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This example in rosewood with an ivory block tip which appeared at Sotheby’s on July 9 was a deluxe example of its type from the late 18th century but of particular interest because of a name stamped to the shaft, John Snooke.

The naming of this mace (presumably relating to the original owner) raises a number of interesting possibilities about the origins and naming of the more modern game of snooker. It is a long standing debate. The first documented games of snooker appear in India of the 1870s and 1880s – the games between Compton Mackenzie and Colonel Neville Chamberlain – but was the owner of this mace the man who developed the modern game or was he at least the man after whom the game was eventually named?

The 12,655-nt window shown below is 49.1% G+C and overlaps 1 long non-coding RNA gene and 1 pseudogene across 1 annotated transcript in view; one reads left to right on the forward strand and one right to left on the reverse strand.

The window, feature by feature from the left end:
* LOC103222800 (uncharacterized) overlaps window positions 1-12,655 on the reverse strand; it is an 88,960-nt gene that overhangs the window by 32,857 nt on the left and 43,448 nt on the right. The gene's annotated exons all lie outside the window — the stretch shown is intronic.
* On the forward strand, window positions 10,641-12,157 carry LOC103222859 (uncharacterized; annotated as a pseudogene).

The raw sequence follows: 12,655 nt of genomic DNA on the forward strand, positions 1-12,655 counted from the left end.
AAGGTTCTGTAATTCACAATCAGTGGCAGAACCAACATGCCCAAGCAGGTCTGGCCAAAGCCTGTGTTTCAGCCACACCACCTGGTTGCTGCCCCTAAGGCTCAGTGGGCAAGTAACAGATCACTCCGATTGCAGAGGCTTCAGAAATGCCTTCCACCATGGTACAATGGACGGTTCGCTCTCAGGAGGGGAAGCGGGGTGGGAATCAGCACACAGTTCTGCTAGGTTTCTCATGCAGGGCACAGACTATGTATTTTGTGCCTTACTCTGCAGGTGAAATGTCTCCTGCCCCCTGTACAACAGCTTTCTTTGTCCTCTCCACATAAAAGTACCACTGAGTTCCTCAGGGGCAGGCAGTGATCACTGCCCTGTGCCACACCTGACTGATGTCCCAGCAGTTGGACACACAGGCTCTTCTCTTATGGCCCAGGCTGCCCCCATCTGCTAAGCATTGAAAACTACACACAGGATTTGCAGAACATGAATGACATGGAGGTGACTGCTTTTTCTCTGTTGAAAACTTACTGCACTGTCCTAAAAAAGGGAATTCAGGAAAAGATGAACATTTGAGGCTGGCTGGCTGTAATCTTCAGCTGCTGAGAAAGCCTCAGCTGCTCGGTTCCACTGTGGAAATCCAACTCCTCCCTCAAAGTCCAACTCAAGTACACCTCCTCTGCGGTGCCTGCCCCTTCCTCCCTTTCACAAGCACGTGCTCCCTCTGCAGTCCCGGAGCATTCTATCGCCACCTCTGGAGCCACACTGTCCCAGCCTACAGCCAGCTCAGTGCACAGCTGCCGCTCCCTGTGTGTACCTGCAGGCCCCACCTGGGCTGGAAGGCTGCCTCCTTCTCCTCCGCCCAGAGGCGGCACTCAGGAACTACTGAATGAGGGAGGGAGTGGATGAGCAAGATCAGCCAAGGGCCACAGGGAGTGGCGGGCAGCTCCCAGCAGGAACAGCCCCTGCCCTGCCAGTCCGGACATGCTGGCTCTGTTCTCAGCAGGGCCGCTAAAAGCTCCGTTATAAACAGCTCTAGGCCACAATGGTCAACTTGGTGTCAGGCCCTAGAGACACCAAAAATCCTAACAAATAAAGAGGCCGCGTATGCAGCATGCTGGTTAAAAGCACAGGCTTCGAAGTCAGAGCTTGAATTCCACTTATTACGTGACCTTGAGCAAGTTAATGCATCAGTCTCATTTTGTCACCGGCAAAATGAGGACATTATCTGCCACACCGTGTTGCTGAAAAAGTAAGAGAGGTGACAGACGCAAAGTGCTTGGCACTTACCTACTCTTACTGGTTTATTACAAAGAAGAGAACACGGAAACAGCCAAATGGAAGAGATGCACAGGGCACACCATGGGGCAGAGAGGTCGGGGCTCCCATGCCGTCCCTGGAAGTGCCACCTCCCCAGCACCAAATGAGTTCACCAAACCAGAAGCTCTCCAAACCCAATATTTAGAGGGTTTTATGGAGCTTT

Sotheby’s expert in charge Edward Playfair (a man destined to be an auctioneer of sporting memorabilia if ever there was one) failed to turn up any answers but the matter is no doubt worthy of further research.

The estimate was a rather broad £5000-10,000 but it was purchased by a US dealer on behalf of a collector for a more modest £4000.